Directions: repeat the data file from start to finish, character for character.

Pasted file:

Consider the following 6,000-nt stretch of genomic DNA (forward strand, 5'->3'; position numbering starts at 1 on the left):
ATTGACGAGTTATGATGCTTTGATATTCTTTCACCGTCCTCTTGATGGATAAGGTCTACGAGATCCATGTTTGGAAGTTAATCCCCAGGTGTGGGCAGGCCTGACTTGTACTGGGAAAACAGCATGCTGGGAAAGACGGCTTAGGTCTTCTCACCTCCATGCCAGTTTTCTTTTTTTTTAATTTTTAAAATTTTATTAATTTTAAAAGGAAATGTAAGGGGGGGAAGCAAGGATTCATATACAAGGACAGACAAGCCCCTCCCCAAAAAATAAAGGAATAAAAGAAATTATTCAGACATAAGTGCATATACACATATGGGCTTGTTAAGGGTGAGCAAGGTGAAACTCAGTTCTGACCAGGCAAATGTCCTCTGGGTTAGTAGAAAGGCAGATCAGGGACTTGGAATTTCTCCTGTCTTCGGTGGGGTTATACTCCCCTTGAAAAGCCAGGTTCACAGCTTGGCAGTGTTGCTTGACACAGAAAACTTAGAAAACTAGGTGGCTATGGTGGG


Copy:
Consider the following 6,000-nt stretch of genomic DNA (forward strand, 5'->3'; position numbering starts at 1 on the left):
ATTGACGAGTTATGATGCTTTGATATTCTTTCACCGTCCTCTTGATGGATAAGGTCTACGAGATCCATGTTTGGAAGTTAATCCCCAGGTGTGGGCAGGCCTGACTTGTACTGGGAAAACAGCATGCTGGGAAAGACGGCTTAGGTCTTCTCACCTCCATGCCAGTTTTCTTTTTTTTTAATTTTTAAAATTTTATTAATTTTAAAAGGAAATGTAAGGGGGGGAAGCAAGGATTCATATACAAGGACAGACAAGCCCCTCCCCAAAAAATAAAGGAATAAAAGAAATTATTCAGACATAAGTGCATATACACATATGGGCTTGTTAAGGGTGAGCAAGGTGAAACTCAGTTCTGACCAGGCAAATGTCCTCTGGGTTAGTAGAAAGGCAGATCAGGGACTTGGAATTTCTCCTGTCTTCGGTGGGGTTATACTCCCCTTGAAAAGCCAGGTTCACAGCTTGGCAGTGTTGCTTGACACAGAAAACTTAGAAAACTAGGTGGCTATGGTGGG